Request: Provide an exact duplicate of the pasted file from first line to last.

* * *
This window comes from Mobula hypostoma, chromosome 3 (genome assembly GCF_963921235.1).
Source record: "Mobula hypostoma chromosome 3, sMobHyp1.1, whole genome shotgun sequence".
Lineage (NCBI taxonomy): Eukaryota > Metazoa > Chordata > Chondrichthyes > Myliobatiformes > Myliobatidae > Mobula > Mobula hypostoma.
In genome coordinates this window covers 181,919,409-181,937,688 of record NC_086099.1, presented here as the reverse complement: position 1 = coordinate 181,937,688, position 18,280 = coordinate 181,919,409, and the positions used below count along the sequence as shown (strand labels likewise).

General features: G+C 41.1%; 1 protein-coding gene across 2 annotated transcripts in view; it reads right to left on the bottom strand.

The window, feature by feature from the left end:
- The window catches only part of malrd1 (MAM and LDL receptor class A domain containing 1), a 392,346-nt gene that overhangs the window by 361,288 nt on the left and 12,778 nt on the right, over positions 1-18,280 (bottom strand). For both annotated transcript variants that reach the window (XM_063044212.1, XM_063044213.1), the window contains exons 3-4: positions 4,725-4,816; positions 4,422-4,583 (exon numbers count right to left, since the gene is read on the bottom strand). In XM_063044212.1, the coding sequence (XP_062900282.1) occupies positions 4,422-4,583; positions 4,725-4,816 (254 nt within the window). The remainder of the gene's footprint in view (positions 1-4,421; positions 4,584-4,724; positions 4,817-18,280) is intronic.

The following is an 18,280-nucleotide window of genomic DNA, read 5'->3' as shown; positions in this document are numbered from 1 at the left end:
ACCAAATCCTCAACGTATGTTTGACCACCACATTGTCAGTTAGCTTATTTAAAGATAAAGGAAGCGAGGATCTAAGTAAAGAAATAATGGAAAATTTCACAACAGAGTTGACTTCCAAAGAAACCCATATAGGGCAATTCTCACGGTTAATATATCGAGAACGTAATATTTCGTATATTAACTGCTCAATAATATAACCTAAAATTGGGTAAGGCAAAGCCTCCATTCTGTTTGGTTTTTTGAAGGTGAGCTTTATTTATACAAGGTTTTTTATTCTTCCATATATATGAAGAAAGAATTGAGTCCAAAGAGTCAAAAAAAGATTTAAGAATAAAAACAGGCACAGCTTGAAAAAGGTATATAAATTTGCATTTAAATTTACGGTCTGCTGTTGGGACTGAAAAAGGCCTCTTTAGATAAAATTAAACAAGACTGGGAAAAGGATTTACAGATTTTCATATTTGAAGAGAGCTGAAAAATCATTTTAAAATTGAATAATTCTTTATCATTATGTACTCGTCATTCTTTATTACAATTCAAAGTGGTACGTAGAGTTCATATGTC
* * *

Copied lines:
This window comes from Mobula hypostoma, chromosome 3 (genome assembly GCF_963921235.1).
Source record: "Mobula hypostoma chromosome 3, sMobHyp1.1, whole genome shotgun sequence".
Lineage (NCBI taxonomy): Eukaryota > Metazoa > Chordata > Chondrichthyes > Myliobatiformes > Myliobatidae > Mobula > Mobula hypostoma.
In genome coordinates this window covers 181,919,409-181,937,688 of record NC_086099.1, presented here as the reverse complement: position 1 = coordinate 181,937,688, position 18,280 = coordinate 181,919,409, and the positions used below count along the sequence as shown (strand labels likewise).

General features: G+C 41.1%; 1 protein-coding gene across 2 annotated transcripts in view; it reads right to left on the bottom strand.

The window, feature by feature from the left end:
- The window catches only part of malrd1 (MAM and LDL receptor class A domain containing 1), a 392,346-nt gene that overhangs the window by 361,288 nt on the left and 12,778 nt on the right, over positions 1-18,280 (bottom strand). For both annotated transcript variants that reach the window (XM_063044212.1, XM_063044213.1), the window contains exons 3-4: positions 4,725-4,816; positions 4,422-4,583 (exon numbers count right to left, since the gene is read on the bottom strand). In XM_063044212.1, the coding sequence (XP_062900282.1) occupies positions 4,422-4,583; positions 4,725-4,816 (254 nt within the window). The remainder of the gene's footprint in view (positions 1-4,421; positions 4,584-4,724; positions 4,817-18,280) is intronic.

The following is an 18,280-nucleotide window of genomic DNA, read 5'->3' as shown; positions in this document are numbered from 1 at the left end:
ACCAAATCCTCAACGTATGTTTGACCACCACATTGTCAGTTAGCTTATTTAAAGATAAAGGAAGCGAGGATCTAAGTAAAGAAATAATGGAAAATTTCACAACAGAGTTGACTTCCAAAGAAACCCATATAGGGCAATTCTCACGGTTAATATATCGAGAACGTAATATTTCGTATATTAACTGCTCAATAATATAACCTAAAATTGGGTAAGGCAAAGCCTCCATTCTGTTTGGTTTTTTGAAGGTGAGCTTTATTTATACAAGGTTTTTTATTCTTCCATATATATGAAGAAAGAATTGAGTCCAAAGAGTCAAAAAAAGATTTAAGAATAAAAACAGGCACAGCTTGAAAAAGGTATATAAATTTGCATTTAAATTTACGGTCTGCTGTTGGGACTGAAAAAGGCCTCTTTAGATAAAATTAAACAAGACTGGGAAAAGGATTTACAGATTTTCATATTTGAAGAGAGCTGAAAAATCATTTTAAAATTGAATAATTCTTTATCATTATGTACTCGTCATTCTTTATTACAATTCAAAGTGGTACGTAGAGTTCATATGTC